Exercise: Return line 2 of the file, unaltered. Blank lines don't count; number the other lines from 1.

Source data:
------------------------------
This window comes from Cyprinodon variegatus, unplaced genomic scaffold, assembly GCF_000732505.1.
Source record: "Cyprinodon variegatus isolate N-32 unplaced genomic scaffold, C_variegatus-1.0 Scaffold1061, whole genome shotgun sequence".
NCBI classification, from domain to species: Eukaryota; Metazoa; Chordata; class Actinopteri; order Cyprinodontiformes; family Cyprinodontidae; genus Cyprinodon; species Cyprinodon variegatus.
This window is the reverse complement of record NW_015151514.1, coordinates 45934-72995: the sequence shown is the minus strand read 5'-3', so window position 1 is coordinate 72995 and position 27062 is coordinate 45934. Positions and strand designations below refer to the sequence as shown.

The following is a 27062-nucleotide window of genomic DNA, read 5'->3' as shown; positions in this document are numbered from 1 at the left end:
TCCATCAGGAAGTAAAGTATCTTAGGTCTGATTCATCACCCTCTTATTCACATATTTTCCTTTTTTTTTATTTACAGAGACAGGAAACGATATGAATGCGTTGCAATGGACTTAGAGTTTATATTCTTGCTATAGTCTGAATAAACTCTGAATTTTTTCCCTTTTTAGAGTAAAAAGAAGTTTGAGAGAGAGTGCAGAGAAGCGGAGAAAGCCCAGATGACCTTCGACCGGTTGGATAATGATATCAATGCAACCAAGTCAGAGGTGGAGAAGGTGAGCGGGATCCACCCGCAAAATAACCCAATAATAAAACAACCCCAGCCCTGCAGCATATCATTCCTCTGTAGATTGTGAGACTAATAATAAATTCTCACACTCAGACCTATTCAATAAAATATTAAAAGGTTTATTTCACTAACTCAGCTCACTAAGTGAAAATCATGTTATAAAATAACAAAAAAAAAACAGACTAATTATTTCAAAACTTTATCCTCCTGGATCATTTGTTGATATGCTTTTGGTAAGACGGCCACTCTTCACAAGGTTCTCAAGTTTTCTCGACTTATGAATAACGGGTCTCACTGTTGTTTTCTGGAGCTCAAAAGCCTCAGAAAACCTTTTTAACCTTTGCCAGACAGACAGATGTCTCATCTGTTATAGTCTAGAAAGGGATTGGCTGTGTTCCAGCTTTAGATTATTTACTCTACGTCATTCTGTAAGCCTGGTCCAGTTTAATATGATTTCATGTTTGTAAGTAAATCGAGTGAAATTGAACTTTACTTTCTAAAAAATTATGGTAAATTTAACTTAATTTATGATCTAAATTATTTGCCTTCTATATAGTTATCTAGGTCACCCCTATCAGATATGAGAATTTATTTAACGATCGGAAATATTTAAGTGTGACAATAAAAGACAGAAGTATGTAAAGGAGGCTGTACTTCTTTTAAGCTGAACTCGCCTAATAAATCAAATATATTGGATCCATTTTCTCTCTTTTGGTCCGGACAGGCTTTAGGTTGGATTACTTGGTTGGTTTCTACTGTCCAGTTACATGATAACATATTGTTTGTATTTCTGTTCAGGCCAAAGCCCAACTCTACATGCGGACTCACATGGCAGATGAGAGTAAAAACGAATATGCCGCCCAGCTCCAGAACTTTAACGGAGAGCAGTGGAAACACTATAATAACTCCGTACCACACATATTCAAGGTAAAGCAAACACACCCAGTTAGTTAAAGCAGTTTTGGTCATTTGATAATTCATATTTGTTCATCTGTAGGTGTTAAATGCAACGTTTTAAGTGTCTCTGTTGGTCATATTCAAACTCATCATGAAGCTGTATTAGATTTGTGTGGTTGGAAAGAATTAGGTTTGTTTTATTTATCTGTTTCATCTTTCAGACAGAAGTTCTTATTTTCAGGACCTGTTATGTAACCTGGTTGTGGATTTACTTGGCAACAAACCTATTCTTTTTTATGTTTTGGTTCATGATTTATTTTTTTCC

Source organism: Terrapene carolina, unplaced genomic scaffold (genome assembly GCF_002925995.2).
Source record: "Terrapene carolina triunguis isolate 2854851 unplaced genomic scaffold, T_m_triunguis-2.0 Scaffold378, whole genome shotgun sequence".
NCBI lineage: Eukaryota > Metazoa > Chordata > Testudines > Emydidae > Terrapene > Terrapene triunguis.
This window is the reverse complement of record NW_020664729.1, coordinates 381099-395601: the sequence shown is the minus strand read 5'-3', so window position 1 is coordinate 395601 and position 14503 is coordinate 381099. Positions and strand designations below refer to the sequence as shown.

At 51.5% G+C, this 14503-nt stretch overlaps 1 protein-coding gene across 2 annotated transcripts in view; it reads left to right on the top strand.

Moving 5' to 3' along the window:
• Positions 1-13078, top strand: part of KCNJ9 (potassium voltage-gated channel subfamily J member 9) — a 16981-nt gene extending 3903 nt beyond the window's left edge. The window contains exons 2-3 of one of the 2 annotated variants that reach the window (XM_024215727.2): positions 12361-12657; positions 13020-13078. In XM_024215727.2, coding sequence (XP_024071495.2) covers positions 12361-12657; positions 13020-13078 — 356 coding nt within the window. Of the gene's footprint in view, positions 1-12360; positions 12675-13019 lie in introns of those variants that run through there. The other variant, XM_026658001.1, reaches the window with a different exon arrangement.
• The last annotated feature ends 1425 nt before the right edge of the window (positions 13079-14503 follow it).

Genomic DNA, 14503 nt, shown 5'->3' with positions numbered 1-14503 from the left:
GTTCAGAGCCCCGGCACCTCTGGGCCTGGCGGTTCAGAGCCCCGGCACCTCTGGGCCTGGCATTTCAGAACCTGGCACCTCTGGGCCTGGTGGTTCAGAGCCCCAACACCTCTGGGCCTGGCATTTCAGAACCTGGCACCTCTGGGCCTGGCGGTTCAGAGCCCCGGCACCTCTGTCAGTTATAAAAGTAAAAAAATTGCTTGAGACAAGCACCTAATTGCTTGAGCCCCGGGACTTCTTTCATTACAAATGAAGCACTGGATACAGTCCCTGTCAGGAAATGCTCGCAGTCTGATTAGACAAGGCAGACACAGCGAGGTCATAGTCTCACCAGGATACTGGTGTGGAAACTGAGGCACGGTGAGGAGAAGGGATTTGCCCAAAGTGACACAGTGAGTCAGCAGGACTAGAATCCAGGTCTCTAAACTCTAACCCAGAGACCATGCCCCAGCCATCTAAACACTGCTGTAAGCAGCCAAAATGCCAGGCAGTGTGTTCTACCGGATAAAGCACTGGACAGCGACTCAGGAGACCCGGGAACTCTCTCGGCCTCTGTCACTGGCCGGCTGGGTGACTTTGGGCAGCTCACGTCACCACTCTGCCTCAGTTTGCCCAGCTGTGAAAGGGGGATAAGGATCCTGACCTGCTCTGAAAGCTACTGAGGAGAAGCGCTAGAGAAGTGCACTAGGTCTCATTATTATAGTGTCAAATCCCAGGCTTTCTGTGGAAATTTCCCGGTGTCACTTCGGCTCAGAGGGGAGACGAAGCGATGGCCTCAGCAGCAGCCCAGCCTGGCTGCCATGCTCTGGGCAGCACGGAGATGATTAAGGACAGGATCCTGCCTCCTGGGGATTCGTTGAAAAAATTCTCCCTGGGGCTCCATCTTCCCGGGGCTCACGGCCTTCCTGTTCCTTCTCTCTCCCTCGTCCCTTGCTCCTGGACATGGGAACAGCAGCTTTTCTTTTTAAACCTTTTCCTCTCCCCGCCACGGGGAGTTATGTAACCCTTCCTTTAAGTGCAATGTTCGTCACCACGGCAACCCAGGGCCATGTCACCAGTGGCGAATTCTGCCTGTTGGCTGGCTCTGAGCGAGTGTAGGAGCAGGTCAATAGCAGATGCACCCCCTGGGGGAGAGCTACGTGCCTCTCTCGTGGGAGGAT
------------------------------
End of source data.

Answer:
Source record: "Cyprinodon variegatus isolate N-32 unplaced genomic scaffold, C_variegatus-1.0 Scaffold1061, whole genome shotgun sequence".